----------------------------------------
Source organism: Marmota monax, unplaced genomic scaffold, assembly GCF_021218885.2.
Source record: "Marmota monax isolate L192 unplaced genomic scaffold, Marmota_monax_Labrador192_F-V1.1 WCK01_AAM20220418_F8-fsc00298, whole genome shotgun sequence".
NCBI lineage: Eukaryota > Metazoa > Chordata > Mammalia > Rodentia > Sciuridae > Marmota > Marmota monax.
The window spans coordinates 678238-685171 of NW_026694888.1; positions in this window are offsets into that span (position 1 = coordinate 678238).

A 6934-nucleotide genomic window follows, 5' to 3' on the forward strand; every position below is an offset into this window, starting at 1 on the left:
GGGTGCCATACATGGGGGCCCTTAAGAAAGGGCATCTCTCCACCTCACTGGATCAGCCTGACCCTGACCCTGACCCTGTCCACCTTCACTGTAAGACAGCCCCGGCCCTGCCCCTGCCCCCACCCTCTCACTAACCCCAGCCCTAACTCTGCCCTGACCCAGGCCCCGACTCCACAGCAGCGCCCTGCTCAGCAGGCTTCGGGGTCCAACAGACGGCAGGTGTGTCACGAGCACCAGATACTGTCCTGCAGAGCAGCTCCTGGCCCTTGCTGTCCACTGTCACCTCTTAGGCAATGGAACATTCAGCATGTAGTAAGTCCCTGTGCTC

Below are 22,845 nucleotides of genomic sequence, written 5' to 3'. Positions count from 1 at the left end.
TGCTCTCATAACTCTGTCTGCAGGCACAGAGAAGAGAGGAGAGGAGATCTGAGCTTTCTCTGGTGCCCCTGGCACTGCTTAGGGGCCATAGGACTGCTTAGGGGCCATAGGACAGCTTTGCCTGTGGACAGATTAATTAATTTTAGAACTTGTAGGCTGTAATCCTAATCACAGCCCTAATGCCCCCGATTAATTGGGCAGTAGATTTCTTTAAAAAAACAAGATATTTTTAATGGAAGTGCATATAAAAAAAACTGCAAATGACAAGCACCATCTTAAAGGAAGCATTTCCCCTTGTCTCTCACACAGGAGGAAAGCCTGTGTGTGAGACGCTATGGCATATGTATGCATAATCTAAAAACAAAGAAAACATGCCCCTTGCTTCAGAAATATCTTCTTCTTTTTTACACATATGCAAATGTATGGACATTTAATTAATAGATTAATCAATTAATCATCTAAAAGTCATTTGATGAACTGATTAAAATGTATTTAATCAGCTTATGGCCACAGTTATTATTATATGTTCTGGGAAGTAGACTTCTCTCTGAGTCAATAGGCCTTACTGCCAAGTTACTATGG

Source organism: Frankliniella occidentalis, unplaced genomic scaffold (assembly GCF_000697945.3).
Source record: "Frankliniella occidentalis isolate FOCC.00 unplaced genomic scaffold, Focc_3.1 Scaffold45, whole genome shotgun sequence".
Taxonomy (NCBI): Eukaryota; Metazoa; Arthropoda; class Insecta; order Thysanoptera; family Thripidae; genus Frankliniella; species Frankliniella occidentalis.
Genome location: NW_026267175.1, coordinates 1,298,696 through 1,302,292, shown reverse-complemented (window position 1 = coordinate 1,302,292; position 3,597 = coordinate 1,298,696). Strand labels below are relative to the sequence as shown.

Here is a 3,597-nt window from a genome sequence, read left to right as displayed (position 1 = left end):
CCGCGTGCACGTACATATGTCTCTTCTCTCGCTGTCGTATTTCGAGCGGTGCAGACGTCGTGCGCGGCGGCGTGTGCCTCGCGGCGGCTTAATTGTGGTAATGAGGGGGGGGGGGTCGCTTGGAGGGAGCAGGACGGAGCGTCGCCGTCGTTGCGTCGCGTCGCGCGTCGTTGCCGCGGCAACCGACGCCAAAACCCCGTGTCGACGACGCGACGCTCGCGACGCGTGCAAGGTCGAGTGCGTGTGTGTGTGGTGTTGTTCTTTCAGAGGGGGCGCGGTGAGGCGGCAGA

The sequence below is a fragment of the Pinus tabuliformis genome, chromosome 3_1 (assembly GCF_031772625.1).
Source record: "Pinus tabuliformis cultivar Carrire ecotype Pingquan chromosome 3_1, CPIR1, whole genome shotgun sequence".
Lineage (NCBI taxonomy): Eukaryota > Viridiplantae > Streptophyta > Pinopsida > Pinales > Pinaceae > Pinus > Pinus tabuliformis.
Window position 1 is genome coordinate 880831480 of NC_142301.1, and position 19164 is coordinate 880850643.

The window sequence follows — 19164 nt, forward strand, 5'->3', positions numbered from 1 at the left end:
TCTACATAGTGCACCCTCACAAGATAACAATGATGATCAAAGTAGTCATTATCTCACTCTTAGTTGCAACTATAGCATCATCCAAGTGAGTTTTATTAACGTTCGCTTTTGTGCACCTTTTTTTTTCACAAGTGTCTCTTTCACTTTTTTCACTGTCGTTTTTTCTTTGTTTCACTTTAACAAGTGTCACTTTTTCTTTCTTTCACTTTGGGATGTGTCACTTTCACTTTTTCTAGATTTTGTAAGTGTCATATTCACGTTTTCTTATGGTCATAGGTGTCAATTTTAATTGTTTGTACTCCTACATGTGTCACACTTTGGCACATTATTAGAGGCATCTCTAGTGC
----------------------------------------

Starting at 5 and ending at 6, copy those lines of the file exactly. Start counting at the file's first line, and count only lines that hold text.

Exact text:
A 6934-nucleotide genomic window follows, 5' to 3' on the forward strand; every position below is an offset into this window, starting at 1 on the left:
GGGTGCCATACATGGGGGCCCTTAAGAAAGGGCATCTCTCCACCTCACTGGATCAGCCTGACCCTGACCCTGACCCTGTCCACCTTCACTGTAAGACAGCCCCGGCCCTGCCCCTGCCCCCACCCTCTCACTAACCCCAGCCCTAACTCTGCCCTGACCCAGGCCCCGACTCCACAGCAGCGCCCTGCTCAGCAGGCTTCGGGGTCCAACAGACGGCAGGTGTGTCACGAGCACCAGATACTGTCCTGCAGAGCAGCTCCTGGCCCTTGCTGTCCACTGTCACCTCTTAGGCAATGGAACATTCAGCATGTAGTAAGTCCCTGTGCTC